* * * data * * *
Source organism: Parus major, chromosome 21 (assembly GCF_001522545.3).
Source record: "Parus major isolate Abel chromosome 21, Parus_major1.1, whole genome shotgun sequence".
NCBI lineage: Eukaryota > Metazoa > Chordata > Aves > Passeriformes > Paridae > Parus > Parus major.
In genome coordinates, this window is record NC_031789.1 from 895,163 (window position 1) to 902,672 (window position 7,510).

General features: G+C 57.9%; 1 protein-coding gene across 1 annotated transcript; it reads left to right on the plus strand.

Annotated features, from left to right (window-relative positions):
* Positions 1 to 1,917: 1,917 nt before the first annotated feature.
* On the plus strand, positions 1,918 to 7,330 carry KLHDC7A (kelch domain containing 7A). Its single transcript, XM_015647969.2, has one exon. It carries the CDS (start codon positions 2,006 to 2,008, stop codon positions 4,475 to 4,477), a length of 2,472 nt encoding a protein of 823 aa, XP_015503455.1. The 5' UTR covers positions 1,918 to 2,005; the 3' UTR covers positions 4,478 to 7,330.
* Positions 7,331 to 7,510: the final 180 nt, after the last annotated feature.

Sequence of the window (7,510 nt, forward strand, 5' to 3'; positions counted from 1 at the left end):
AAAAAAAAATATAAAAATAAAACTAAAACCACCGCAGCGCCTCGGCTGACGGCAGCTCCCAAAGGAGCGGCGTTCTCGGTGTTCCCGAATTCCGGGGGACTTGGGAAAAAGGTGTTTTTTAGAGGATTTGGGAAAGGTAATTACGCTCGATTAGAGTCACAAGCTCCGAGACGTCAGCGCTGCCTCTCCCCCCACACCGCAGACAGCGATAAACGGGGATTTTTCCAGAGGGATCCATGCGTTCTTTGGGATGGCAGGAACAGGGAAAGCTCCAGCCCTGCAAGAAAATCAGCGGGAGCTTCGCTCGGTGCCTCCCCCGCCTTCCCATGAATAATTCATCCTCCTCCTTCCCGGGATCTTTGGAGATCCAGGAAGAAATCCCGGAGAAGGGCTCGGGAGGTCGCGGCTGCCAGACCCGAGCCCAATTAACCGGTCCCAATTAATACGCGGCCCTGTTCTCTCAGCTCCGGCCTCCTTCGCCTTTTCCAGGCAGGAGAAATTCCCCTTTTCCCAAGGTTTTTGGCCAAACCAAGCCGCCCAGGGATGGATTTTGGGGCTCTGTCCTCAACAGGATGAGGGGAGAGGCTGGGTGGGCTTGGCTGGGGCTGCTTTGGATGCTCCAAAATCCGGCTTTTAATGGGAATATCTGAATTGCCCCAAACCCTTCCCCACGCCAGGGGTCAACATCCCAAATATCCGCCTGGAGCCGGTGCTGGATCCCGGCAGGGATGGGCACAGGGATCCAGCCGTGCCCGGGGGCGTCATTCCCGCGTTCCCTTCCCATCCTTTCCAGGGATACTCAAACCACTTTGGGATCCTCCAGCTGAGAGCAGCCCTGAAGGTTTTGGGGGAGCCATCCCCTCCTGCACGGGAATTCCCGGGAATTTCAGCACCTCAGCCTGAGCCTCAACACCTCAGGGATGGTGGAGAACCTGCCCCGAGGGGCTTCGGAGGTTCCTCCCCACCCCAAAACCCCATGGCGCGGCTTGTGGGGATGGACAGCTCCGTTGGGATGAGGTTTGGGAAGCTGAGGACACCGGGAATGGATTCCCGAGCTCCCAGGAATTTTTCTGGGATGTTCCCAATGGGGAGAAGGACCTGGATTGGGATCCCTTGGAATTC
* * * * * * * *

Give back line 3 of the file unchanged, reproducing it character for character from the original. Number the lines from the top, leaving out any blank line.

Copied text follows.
NCBI lineage: Eukaryota > Metazoa > Chordata > Aves > Passeriformes > Paridae > Parus > Parus major.